"We want to make sure we position ourselves to make high yields and high quality wheat," said Lloyd Murdock, UK extension soils specialist.
The high demand for wheat seed is causing supply shortages. Some producers who haven't purchased seed yet are considering planting saved seed. When doing this, it's important for producers to know if the seed they plan to use came from fields that had symptoms of Fusarium head blight, also known as "head scab." Seed harvested from fields with a moderate occurrence of Fusarium head blight often carry the disease-causing fungus Fusarium graminearium, said Don Hershman, UK extension plant pathologist.
Like seeds, some varieties are also limited in supply. Since Fusarium head blight can devastate a crop, producers should try and select a variety with some resistance to the disease. Those who can't should be prepared to apply a fungicide treatment next spring if conditions are favorable for the disease. Producers still making variety decisions may want to consult the results from the latest UK wheat variety trials. The trials include grain yield, test weights, disease ratings and forage and straw yield potential.
In Kentucky, wheat is usually planted between Oct. 10 and 30. For wheat planted after Oct. 30, seeding rates should be increased rather than reduced.
Some producers are considering using a 15-inch-row soybean planter to plant wheat rather than purchasing or contracting a no-till drill which produces 7.5-inch rows. During the past two growing seasons, UK grain crops specialists conducted research trials in Princeton and Lexington to determine whether there was any yield difference between the two row widths. In two of the four trials, the 15-inch rows yielded about 8.5 percent less than the 7.5 inch rows. With prices at $7 a bushel, some producers may want to consider contracting with someone who has a drill rather than trying to convert their soybean planter.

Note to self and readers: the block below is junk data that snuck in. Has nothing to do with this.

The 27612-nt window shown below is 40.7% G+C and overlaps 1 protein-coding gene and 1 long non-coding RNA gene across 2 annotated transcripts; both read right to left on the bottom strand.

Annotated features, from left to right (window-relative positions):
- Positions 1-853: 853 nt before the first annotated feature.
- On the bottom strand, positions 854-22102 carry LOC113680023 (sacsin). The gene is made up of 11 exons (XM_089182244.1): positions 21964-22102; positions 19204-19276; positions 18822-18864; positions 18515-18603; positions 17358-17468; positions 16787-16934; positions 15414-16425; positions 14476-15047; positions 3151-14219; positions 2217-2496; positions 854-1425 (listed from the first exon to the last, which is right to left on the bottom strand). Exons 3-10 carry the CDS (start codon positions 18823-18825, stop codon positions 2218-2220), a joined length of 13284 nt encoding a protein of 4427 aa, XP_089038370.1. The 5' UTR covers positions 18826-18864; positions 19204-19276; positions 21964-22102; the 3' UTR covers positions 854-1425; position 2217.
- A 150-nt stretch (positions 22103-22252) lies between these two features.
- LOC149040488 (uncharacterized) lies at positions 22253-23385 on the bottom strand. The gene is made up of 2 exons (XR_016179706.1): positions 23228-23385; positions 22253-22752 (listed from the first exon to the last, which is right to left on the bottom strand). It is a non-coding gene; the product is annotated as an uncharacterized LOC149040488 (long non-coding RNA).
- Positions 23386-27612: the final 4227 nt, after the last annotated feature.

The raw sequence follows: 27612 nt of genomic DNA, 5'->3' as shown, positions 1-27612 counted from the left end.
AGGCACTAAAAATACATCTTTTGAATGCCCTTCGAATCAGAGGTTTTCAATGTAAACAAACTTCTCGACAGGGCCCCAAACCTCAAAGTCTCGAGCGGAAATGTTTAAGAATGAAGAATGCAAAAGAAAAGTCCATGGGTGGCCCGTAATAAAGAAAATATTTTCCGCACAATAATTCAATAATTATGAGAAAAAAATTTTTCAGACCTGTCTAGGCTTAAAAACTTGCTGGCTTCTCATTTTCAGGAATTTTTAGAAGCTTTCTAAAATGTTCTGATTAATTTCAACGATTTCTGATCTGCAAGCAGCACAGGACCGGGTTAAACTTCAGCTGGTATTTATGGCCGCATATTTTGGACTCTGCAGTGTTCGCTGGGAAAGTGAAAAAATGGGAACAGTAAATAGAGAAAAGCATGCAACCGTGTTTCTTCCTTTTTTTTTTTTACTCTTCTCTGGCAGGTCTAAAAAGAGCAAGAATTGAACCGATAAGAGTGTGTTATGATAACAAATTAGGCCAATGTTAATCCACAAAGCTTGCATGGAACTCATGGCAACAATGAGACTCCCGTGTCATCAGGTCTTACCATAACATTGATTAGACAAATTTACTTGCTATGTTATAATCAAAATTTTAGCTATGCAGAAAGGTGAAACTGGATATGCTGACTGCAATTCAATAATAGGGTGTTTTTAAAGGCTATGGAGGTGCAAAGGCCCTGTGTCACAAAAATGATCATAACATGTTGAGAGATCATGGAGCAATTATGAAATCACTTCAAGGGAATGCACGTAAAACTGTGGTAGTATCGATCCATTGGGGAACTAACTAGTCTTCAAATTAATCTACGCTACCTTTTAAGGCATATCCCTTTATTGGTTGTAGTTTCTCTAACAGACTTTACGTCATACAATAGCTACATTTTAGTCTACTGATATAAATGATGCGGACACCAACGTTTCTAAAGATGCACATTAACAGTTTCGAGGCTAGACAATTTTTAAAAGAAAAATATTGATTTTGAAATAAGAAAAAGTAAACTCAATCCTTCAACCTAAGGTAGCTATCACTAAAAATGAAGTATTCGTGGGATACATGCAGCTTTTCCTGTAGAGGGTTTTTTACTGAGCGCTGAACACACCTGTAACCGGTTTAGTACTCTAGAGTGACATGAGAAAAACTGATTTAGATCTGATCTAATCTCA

Additional planting information is available in the August 2010 issue of UK's Wheat Science News, UK publication ID-125: Wheat Management in Kentucky or at the local office of the UK Cooperative Extension Service. Producers may also want to plan to attend the UK Wheat Science Group's 2011 Winter Wheat Meeting where specialists will discuss these topics and others. The meeting is set for Jan. 11 at the Christian County Cooperative Extension office.